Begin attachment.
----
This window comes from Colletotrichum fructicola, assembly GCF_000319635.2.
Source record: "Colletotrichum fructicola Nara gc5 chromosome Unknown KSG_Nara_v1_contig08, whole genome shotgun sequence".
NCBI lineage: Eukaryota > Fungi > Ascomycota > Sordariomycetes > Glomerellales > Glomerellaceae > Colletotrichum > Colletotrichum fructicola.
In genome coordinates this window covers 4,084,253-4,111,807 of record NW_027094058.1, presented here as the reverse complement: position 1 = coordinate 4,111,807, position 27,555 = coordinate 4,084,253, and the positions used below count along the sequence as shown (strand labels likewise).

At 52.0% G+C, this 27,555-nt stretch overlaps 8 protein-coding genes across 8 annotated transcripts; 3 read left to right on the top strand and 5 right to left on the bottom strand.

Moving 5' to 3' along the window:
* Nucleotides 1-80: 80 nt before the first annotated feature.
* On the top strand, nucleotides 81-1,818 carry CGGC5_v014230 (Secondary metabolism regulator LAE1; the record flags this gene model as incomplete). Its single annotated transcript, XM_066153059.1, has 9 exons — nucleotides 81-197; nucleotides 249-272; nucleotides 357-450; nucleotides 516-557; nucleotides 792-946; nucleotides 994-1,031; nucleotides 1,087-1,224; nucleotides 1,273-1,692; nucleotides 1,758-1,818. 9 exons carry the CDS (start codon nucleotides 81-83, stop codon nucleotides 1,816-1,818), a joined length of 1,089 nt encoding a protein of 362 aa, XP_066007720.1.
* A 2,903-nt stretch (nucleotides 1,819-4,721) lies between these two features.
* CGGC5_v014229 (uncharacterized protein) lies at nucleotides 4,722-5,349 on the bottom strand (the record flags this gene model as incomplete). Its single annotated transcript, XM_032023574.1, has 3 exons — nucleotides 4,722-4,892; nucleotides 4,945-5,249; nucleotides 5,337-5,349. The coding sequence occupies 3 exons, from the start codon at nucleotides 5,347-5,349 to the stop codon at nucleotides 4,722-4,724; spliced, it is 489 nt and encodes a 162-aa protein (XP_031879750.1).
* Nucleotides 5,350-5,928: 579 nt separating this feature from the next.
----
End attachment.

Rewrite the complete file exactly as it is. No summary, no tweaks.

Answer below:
This window comes from Colletotrichum fructicola, assembly GCF_000319635.2.
Source record: "Colletotrichum fructicola Nara gc5 chromosome Unknown KSG_Nara_v1_contig08, whole genome shotgun sequence".
NCBI lineage: Eukaryota > Fungi > Ascomycota > Sordariomycetes > Glomerellales > Glomerellaceae > Colletotrichum > Colletotrichum fructicola.
In genome coordinates this window covers 4,084,253-4,111,807 of record NW_027094058.1, presented here as the reverse complement: position 1 = coordinate 4,111,807, position 27,555 = coordinate 4,084,253, and the positions used below count along the sequence as shown (strand labels likewise).

At 52.0% G+C, this 27,555-nt stretch overlaps 8 protein-coding genes across 8 annotated transcripts; 3 read left to right on the top strand and 5 right to left on the bottom strand.

Moving 5' to 3' along the window:
* Nucleotides 1-80: 80 nt before the first annotated feature.
* On the top strand, nucleotides 81-1,818 carry CGGC5_v014230 (Secondary metabolism regulator LAE1; the record flags this gene model as incomplete). Its single annotated transcript, XM_066153059.1, has 9 exons — nucleotides 81-197; nucleotides 249-272; nucleotides 357-450; nucleotides 516-557; nucleotides 792-946; nucleotides 994-1,031; nucleotides 1,087-1,224; nucleotides 1,273-1,692; nucleotides 1,758-1,818. 9 exons carry the CDS (start codon nucleotides 81-83, stop codon nucleotides 1,816-1,818), a joined length of 1,089 nt encoding a protein of 362 aa, XP_066007720.1.
* A 2,903-nt stretch (nucleotides 1,819-4,721) lies between these two features.
* CGGC5_v014229 (uncharacterized protein) lies at nucleotides 4,722-5,349 on the bottom strand (the record flags this gene model as incomplete). Its single annotated transcript, XM_032023574.1, has 3 exons — nucleotides 4,722-4,892; nucleotides 4,945-5,249; nucleotides 5,337-5,349. The coding sequence occupies 3 exons, from the start codon at nucleotides 5,347-5,349 to the stop codon at nucleotides 4,722-4,724; spliced, it is 489 nt and encodes a 162-aa protein (XP_031879750.1).
* Nucleotides 5,350-5,928: 579 nt separating this feature from the next.